Tuesday, February 9, 2010

Storytelling in Games - Bioshock and the Silent Protagonist

Recently while browsing the fine forums over at The Escapist, I came across a thread which caught my eye. It's a pretty typical "what's your favorite" topic, except this time it was about which game had the best "storyline".

This may be strange, but the thing that first got me really exciting about game development was the potential for storytelling. In my developing years I completely ate up games like Final Fantasy 6, Secret of Mana, and Chrono Trigger (okay pretty much the entire Squaresoft library). Games have a unique place in the world of modern storytelling. They're interactive, visually engaging, exist in almost every genre, and can invest dozens of hours in order to tell a complete story. The problem is that it's almost impossible to balance gameplay and storytelling and not sacrifice one in favor of the other. We're still making games here, after all - not just interactive movies.

Anyway, back to the games with the best storyline according to the users of The Escapist. A lot of common names showed up, and while it's hardly a large sample group it does make for an interesting cross-section of gamers and their opinions on storytelling in games. So for the next few days I'd like to explore my own thoughts on the games that were mentioned the most as having 'the best storyline in gaming'.

First up we have...


This was probably the most frequently mentioned game, or maybe it just seemed that way to me because I was surprised every time I saw it. (It also likely has a lot to do with Bioshock 2 coming out today).

It's not that I don't think Bioshock presents a good setting with an interesting story, it just doesn't strike me as anything particularly compelling or deep. It was basically a very simplified (and honestly much more interesting) retelling of Atlas Shrugged. Most of the game's storytelling was almost entirely atmospheric, or in the very least completely passive. It seemed to me that Bioshock was less about telling a story and more about putting the player in an interesting situation to see how they react.

But the main reason I never really thought that Bioshock had a great story was due to one thing I think can ruin the story and writing of any game: the silent protagonist. I have never seen a game where this made any sense. You're asking us to accept that the main character in the story you're trying to tell has absolutely nothing to say about his situation, and that no one around him notices that he's never said a word. Imagine writing a movie script with no lines of dialogue for the hero, or a book where the main character is a mute. This is almost universally unique to video games. Developers of silent protagonist games seem to believe that giving the player character a voice, personality, and dialogue would ruin the immersion.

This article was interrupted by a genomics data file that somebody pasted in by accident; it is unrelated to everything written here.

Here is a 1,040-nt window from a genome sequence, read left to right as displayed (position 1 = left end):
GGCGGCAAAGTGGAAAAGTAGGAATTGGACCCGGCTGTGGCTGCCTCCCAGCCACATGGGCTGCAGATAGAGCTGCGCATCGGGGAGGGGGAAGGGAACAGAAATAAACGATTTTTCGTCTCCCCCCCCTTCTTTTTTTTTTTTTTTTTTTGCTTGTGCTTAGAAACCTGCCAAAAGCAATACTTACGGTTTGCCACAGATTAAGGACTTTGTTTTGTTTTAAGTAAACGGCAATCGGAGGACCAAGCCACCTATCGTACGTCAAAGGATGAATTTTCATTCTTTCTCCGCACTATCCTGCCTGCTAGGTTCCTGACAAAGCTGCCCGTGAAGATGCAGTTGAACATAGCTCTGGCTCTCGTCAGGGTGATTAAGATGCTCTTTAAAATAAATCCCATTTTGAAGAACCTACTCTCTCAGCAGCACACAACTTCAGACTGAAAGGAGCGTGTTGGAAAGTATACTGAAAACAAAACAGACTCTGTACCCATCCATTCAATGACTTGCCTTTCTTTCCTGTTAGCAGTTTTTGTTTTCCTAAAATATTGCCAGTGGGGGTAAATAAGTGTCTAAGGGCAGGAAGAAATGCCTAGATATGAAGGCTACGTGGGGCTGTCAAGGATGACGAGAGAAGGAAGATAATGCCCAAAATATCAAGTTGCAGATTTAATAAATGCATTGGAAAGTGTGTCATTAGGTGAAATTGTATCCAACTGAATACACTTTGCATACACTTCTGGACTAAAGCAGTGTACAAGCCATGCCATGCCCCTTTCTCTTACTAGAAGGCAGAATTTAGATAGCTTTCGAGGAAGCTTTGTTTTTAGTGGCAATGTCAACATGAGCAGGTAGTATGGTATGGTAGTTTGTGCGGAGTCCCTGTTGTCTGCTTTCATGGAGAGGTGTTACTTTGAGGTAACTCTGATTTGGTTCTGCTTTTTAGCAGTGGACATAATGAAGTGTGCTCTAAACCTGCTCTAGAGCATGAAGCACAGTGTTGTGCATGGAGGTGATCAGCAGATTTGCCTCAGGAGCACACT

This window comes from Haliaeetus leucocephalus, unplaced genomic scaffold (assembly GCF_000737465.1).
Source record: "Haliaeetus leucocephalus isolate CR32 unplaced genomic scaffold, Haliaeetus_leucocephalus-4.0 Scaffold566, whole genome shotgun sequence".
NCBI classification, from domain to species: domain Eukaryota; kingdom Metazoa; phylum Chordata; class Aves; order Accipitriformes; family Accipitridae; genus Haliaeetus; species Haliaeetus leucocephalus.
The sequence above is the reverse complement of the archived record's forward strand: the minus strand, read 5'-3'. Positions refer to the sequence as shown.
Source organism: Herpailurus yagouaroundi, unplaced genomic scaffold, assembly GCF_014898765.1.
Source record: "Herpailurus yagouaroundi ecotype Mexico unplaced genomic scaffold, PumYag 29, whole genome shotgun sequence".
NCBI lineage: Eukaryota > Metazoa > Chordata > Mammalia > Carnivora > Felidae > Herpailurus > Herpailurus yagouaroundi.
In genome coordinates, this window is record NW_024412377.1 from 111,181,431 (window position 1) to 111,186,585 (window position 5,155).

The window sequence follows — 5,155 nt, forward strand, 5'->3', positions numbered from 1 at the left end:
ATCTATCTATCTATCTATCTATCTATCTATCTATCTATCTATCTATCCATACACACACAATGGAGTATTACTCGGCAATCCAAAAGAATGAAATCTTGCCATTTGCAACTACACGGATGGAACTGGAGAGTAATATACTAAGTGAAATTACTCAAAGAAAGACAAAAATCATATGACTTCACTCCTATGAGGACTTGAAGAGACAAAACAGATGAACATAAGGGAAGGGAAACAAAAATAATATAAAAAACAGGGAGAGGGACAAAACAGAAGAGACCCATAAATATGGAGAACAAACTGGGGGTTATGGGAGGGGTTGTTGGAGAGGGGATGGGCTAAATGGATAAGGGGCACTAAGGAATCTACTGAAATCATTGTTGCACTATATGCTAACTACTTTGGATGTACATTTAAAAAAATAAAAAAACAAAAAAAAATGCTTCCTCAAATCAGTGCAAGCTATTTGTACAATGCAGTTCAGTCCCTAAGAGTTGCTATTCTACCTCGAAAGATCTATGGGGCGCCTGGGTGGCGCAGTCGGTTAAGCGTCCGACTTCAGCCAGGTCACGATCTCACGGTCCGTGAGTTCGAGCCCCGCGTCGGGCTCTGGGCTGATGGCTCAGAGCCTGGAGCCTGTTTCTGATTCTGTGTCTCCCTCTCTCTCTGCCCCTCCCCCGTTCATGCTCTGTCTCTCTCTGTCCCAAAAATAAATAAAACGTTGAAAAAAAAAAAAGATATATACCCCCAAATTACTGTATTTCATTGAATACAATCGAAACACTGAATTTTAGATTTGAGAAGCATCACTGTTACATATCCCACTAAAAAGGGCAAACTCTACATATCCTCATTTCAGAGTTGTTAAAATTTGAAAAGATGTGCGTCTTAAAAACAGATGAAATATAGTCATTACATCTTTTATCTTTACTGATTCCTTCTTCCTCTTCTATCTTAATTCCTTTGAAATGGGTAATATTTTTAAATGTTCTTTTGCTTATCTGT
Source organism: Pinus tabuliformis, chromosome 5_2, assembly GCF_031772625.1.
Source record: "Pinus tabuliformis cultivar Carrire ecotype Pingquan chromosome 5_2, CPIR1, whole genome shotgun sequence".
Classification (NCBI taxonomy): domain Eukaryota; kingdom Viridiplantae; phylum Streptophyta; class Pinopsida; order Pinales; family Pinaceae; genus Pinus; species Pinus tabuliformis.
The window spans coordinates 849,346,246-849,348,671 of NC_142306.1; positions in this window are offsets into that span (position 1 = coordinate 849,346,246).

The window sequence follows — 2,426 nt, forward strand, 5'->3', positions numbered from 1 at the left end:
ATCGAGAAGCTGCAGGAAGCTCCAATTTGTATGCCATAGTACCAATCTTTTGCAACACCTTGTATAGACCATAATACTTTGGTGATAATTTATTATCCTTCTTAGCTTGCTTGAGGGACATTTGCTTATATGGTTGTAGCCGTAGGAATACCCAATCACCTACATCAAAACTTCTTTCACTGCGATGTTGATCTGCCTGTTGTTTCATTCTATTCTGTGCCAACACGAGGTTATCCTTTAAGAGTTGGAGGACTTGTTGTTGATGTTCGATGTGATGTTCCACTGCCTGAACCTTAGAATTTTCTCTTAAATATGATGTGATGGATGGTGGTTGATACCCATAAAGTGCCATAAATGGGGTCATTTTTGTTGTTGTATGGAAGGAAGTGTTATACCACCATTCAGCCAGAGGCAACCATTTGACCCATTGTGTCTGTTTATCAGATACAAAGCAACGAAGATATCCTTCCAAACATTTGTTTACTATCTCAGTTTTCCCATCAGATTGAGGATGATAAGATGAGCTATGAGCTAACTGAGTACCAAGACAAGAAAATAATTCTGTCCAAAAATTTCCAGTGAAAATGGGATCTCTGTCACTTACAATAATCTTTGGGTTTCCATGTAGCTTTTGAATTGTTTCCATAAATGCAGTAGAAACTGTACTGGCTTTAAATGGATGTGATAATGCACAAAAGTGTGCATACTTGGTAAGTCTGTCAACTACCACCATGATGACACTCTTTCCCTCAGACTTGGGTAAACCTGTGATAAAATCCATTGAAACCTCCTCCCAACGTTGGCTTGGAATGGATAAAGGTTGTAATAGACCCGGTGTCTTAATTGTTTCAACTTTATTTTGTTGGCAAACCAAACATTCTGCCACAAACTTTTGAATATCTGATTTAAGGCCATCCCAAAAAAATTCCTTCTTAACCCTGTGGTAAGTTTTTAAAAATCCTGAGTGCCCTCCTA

Poppycock, I say!

Immersion is a funny thing, and game designers who write in silent protagonists seem to have an idea that it means that the player must feel that he IS the player character. This is simply not possible to accomplish. There is no way that a game designer can understand or predict who I am, how I will react to certain situations, or all the things I would do or say if I were in the situation of the protagonist. Until direct, force-feedback, fully immersed, holodeck-type gameplay is invented we will always just be piloting a paper doll by remote control. Immersion is best achieved when I feel like the fate of the paper doll is meaningful.



When I read a good book with a good main character, I empathize with his problems. I want him to succeed. I follow each page closely in the hopes that the protagonist will make the correct choices that will help him solve his problems. I am totally and fully immersed in the story. Most of the time, this feeling of immersion is achieved with good characterization. In silent protagonist games, there is no characterization, and therefore no reason to identify with the main character.

Playing as a silent protagonist makes me a passive component in the game's story. Nothing the character does carries any weight or meaning when there is no reaction or context for it. This is particularly distressful in Bioshock due to the situation that this character is thrust into. There is no reaction to the murderous Splicers, no hesitation for jamming as many needles and weird foreign objects into his body as he can, and he has nothing to say about a plot where what's at stake is nothing less than his free will and survival as a human being. If I suddenly injected myself with a syringe that inexplicably gave me the power to fire bees from my fingertips, I'd probably have something to say about it.

So every moment in Bioshock that was supposed to surprise, shock, or interest me fell flat because the main character was non-existent. None of the revelations or climactic battles carried any weight or felt like they mattered. I had no sympathy for the paper doll I was playing as, and I found it difficult to care about his fate or the fate of Rapture.

Bioshock was a great game, but I would not put it among the greatest stories in gaming history. I might put it as one of the greatest silent-protagonist first-person-shooter game stories, but that genre doesn't exactly have a lot of competition. I guess it at least tries to characterize the silent paper doll more than Half Life 2.

Silent protagonist games aren't necessarily bad, they just don't tell good stories. Bioshock and Half Life 2 are games that sacrifice story in favor of gameplay.

Next up I'll discuss Planescape: Torment!

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Who The Hell Do I Think I Am?

Austin, Texas, United States
I've played games since my brother got an NES in the late 80s, and I'll play them until I'm a crusty old man. My opinions are based on those 20 years of experiences, and my own ambitions as a game artist and writer.